Tag Archives: #earlymodern #thirtyyearswar

The Soldier’s Return #historicalfiction

The Soldier’s Return

Book 2 in the Heaven’s Pond Trilogy

Germany, 1626

A senseless war rips through parts of Germany. Ongoing animosity between the Catholics and the Protestants has turned into an excuse to destroy much of the landscape in the territories situated between France, Italy and Denmark. But reliSoldiersReturn 700kgion only plays a minor role in this very lucrative business of war. What better way to wage war than with underpaid, starving, sick, desperate mercenary soldiers?

Direct in the path of these marauding mercenaries lies the once-idyllic farm called Sichardtshof. The master and the maid have lived here the last ten years in a semblance of peace but teetering on the edge of destruction. The attacks are more frequent and the soldiers are more brutal than before. With the soldiers come disease, the plague. And Franconia has found scapegoats to blame for all this misfortune. Witch hunts and executions are more prevalent than ever.

The Soldier’s Return, Book 2 in the Heaven’s Pond trilogy, revisits Katarina and Isabeau and their journey of survival in the lawless German countryside of the early 17th century.

The Soldier’s Return-to be released in March 2017! 

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The Real Witch Story #mondayblogs

Kirche-und-Teufel

Kirche und Teufel

 

Bamberg, Germany: The Early Modern Witch Burning Stronghold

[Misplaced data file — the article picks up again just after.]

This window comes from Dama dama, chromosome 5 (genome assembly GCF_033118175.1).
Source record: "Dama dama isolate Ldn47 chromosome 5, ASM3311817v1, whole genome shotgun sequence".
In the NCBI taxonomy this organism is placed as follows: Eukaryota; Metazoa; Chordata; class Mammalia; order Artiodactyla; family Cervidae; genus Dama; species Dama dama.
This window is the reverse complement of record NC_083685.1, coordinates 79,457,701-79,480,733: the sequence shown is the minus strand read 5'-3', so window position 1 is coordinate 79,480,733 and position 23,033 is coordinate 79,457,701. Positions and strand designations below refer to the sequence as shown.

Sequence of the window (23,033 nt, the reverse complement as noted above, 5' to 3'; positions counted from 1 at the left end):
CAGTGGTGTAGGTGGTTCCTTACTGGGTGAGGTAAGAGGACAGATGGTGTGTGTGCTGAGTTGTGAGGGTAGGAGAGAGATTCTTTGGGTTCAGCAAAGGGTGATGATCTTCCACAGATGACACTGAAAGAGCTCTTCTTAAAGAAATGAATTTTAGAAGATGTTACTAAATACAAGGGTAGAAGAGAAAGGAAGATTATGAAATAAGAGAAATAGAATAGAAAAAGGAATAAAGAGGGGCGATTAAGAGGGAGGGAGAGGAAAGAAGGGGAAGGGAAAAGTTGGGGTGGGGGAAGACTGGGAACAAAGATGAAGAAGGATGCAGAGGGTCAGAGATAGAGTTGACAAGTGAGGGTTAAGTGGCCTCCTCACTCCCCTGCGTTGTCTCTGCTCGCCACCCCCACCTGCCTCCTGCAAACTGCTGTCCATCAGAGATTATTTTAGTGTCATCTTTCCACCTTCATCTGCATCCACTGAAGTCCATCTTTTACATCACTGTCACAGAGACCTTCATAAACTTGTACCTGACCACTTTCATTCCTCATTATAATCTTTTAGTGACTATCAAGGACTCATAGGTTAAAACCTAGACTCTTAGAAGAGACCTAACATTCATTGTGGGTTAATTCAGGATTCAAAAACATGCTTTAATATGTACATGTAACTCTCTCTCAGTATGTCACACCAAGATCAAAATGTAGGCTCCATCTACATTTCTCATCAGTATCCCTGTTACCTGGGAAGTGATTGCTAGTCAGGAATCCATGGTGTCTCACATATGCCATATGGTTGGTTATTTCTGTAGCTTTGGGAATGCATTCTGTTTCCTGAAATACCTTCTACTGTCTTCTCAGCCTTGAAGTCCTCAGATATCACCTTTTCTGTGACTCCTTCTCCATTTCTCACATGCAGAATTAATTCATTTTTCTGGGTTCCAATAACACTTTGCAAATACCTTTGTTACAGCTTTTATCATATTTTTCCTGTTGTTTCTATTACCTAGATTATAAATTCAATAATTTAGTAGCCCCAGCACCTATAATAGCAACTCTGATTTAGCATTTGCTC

Throughout the dark ages, Christianity had difficulties setting down roots among the Germanic tribes. Stories are told of saints who came to the German people and destroyed sacred trees and mystical places in order to show the people that their gods had no power. Even after Christianity took hold and the Catholic Church was established in the Germanic territories of the Holy Roman Empire, evidence shows that the Germanic people held onto their beliefs in goddesses, magic, herbal remedies, and pagan practices. Read more here

(This post first appeared at History…the interesting bits! Please check out this wonderful website !)

What am I reading? #mondayblogs

 

Heather Richardson

I’m reading Magdeburg by Heather Richardson:

Link to Magdeburg on amazon.com
 
1631. Germany. As the Thirty Years War rages across central Europe, the Protestant denizens of Magdeburg are holding out against the armies of the Catholic Emperor Ferdinand.
Sweeping in its scope and ambition, Heather Richardson’s debut novel tells the intertwining and conflicting stories of the Henning family, their friends, their associates and their enemies.

 

 

And she’s here today to tell us a little bit about herself:

 
1.) Who are you and what do you do?